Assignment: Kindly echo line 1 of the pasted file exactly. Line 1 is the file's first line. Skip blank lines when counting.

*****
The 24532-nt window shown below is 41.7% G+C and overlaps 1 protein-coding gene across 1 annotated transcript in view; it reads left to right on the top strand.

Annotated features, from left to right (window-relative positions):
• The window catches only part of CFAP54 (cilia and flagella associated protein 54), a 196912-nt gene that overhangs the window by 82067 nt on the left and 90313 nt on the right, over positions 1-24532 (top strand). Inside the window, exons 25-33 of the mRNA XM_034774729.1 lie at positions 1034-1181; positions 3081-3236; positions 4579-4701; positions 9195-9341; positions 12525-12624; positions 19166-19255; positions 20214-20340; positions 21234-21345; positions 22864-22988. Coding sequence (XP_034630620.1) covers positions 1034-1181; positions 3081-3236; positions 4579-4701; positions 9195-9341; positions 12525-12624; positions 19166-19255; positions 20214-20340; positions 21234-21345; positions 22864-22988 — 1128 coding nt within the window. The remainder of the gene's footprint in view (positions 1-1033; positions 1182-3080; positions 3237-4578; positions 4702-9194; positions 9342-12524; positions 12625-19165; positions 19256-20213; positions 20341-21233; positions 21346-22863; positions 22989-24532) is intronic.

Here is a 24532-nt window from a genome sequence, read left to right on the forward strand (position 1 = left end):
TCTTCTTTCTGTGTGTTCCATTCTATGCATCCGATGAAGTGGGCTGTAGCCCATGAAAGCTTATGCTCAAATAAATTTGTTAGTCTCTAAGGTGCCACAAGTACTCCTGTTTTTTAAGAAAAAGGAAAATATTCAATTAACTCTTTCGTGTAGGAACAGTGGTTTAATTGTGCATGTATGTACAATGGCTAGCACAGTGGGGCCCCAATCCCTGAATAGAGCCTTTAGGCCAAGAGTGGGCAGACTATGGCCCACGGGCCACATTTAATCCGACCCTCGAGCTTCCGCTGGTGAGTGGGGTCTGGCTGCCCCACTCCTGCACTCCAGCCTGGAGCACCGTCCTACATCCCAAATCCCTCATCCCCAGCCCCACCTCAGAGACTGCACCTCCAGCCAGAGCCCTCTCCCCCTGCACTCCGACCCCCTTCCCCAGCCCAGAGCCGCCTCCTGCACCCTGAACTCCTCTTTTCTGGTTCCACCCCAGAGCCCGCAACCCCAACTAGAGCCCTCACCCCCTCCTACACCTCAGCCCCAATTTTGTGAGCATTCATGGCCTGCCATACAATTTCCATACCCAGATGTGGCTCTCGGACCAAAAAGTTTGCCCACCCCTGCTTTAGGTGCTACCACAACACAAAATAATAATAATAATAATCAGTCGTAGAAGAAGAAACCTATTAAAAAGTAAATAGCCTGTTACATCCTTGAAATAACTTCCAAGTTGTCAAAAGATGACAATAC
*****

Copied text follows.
The 24532-nt window shown below is 41.7% G+C and overlaps 1 protein-coding gene across 1 annotated transcript in view; it reads left to right on the top strand.